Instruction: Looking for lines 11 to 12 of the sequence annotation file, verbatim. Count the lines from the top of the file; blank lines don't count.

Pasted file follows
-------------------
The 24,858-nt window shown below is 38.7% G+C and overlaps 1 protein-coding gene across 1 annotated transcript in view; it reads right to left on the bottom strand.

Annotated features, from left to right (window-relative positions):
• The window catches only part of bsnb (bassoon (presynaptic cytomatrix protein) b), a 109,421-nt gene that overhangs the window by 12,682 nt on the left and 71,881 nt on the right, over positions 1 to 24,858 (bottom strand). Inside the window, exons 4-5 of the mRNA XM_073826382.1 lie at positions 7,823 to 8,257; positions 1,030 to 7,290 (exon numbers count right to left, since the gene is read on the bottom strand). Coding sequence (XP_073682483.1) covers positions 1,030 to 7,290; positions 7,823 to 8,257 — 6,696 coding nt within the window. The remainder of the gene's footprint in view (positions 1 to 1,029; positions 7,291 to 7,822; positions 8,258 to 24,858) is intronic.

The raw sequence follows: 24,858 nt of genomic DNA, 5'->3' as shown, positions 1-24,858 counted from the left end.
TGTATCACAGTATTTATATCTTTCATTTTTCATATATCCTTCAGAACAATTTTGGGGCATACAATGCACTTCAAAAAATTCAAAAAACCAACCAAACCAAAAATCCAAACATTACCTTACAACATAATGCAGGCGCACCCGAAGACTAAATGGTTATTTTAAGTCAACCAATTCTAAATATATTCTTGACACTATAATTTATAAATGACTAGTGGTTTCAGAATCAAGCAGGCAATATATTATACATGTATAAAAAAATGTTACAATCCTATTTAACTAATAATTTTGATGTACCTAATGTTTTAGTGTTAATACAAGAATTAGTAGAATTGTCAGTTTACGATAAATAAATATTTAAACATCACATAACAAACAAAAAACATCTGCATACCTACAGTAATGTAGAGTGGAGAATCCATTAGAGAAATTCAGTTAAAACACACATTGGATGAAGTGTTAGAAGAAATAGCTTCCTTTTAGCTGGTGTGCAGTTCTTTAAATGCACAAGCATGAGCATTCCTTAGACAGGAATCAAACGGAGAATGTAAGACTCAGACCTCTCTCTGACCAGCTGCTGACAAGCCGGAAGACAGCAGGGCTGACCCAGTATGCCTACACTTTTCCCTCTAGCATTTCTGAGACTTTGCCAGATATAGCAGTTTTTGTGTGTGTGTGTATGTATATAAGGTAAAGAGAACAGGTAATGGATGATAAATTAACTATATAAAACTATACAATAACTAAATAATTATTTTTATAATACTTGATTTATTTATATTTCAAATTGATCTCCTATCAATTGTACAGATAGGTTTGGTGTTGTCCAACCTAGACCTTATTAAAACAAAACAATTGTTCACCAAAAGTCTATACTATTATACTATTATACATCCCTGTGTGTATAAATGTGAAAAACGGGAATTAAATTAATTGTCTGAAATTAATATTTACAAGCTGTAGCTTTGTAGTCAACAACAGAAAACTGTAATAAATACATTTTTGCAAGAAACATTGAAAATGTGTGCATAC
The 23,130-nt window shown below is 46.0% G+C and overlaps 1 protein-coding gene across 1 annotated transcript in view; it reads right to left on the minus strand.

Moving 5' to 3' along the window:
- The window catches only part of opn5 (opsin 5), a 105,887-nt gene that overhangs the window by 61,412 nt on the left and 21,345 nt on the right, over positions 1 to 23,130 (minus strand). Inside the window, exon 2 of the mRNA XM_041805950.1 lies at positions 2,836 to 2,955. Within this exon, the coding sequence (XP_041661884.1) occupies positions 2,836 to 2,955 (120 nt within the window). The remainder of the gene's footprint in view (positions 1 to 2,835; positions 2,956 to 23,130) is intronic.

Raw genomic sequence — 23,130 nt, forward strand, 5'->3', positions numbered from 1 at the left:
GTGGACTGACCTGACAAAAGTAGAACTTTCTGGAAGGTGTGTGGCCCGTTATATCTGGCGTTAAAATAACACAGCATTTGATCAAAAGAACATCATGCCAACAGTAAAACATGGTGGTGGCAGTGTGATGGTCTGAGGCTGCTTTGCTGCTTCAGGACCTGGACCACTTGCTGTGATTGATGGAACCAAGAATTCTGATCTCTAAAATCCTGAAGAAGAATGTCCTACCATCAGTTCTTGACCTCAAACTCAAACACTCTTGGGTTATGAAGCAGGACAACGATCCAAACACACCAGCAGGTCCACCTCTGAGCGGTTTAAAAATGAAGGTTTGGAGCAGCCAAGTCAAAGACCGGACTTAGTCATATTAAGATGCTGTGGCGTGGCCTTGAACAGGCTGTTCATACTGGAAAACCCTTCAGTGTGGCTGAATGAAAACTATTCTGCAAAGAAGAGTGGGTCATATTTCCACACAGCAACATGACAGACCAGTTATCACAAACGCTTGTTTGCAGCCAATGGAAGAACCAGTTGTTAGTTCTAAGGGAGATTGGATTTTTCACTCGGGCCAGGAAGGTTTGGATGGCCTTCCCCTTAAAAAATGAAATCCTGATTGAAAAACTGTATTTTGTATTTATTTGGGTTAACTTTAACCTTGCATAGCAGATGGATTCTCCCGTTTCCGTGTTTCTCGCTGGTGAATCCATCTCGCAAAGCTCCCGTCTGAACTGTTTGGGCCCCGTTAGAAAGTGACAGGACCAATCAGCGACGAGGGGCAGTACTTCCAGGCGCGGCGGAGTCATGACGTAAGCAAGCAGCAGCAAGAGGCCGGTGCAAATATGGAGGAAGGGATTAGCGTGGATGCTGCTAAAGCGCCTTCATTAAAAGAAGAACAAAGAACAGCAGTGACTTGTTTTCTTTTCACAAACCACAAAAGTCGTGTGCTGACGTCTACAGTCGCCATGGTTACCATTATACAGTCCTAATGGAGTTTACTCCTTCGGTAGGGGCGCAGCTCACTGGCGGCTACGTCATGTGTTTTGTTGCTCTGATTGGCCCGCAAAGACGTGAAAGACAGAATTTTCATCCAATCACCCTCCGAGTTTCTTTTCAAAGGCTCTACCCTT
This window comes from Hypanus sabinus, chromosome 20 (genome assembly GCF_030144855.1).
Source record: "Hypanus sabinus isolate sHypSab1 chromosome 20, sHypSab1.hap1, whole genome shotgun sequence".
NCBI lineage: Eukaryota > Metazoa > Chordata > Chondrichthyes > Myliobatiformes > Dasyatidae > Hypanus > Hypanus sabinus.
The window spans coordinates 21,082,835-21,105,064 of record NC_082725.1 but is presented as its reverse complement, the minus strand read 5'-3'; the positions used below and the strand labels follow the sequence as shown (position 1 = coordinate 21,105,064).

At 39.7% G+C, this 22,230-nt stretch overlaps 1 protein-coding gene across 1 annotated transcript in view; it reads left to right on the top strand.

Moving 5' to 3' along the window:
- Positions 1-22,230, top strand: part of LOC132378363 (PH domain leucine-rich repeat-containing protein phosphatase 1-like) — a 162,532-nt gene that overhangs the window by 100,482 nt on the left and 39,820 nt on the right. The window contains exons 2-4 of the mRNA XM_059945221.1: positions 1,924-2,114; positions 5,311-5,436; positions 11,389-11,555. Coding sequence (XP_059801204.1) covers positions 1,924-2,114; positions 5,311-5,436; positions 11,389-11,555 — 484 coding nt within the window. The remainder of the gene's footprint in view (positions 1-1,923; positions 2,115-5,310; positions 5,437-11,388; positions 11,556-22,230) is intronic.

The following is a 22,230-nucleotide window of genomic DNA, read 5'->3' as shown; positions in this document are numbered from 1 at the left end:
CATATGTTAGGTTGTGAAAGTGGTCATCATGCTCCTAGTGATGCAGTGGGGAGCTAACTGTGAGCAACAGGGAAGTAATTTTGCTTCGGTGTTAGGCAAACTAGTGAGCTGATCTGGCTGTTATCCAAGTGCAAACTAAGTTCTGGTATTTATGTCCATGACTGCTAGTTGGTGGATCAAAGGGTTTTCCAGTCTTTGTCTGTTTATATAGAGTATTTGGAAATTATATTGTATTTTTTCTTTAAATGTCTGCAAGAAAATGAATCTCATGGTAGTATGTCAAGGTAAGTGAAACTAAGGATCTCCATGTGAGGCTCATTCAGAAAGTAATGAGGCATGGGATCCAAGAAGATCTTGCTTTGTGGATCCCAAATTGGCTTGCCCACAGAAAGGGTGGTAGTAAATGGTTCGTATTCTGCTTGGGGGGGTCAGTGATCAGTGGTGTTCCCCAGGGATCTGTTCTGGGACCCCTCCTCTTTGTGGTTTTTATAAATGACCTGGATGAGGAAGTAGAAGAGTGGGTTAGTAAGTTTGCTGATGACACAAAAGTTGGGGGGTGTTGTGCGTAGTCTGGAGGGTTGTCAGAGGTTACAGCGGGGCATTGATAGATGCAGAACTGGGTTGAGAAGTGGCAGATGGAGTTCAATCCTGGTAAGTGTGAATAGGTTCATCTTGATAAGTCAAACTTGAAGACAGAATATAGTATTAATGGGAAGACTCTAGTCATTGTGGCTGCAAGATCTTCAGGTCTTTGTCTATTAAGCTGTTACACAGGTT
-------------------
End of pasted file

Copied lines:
This window comes from Hypanus sabinus, chromosome 20 (genome assembly GCF_030144855.1).
Source record: "Hypanus sabinus isolate sHypSab1 chromosome 20, sHypSab1.hap1, whole genome shotgun sequence".